In the case of Sun Valley, determining a baseline carbon footprint is critical in order to fully understand the environmental impact of the redevelopment’s increased energy efficiencies. The building sector is responsible for 39% of all emissions in the United States, including construction-related emissions as well as emissions from residential and non-residential sources. Modeling the carbon footprint early in the planning stages provides the opportunity to identify processes that the project team can adjust or enhance to support greenhouse gas mitigation, decreasing the redevelopment’s overall carbon impact.
As an IBE fellow, I am using GIS methods to estimate carbon stored in the soil and in tree biomass of Sun Valley district as it is today. Further, I will be looking at current data on Sun Valley’s electricity, natural gas, and water consumption to see how this compares with projected efficiencies of the planned buildings. The last step of this research will be completing a life cycle assessment for the community building, which will give an idea of the extent of CO2e that will be emitted in the building’s construction and decommission process. This analysis will generate a carbon baseline, against which the project team can compare carbon changes throughout redevelopment to make proactive decisions.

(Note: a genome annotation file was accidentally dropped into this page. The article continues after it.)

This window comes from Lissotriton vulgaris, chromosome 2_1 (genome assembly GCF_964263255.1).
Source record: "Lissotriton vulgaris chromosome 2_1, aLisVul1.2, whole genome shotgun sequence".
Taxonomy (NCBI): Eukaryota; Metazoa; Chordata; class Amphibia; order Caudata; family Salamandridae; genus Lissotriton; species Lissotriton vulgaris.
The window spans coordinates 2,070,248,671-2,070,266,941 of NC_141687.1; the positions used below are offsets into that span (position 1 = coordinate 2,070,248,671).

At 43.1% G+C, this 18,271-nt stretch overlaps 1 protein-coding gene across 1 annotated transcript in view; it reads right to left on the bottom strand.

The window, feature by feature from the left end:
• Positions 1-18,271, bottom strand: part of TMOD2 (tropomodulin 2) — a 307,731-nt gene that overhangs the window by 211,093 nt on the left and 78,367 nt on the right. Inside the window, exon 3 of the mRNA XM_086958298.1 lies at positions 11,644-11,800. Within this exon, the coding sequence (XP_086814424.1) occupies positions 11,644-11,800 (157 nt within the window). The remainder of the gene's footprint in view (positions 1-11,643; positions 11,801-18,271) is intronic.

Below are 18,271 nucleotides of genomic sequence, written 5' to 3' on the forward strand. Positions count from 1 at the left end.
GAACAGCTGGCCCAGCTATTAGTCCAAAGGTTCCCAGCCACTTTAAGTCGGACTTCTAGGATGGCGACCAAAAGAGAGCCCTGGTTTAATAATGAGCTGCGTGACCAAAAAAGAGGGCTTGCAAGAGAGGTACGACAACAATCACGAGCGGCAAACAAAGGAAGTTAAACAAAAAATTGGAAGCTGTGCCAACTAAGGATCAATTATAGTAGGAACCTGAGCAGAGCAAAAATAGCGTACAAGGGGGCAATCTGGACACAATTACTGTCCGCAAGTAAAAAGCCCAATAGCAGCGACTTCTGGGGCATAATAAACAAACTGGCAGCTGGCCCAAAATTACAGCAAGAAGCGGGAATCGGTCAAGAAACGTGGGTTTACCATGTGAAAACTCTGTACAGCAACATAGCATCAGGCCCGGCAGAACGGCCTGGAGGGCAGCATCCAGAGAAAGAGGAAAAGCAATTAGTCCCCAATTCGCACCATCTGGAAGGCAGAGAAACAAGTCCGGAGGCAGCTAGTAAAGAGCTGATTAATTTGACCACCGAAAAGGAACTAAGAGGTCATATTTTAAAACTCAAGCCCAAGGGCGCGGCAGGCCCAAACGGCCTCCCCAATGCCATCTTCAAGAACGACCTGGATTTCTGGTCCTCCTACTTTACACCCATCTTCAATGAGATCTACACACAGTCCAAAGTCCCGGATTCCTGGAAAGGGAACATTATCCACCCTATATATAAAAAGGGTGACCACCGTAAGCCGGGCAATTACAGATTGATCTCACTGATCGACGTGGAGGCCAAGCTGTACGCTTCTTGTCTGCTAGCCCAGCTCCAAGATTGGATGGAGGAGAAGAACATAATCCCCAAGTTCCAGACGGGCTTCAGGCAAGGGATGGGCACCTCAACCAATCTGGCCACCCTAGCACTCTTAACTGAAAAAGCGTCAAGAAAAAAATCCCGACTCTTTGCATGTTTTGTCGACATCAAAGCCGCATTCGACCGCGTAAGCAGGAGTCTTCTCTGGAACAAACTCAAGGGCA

The five stages of any product’s life are: raw materials, manufacturing, distribution and retail, consumer use, and lastly, disposal and waste. The amount of carbon embodied in a product or service can be determined by a life cycle assessment, which in this context totals greenhouse gas emissions generated from the product’s cradle to its grave. This is an important concept in the measurement of construction- and energy-related emissions for the future Sun Valley EcoDistrict.
Emission Offsets: Energy Efficiencies & Natural Carbon Sequestration
Emission savings can be achieved through energy efficiency strategies and/or through enhanced natural carbon sequestration. Trees and other plants fix carbon through photosynthesis: though much of this is respired back to the atmosphere, a portion of it is converted to sugars and stored as plant biomass. Soil microorganisms also fix carbon through photosynthesis, retaining some carbon in the soil. These are both processes of natural carbon sequestration.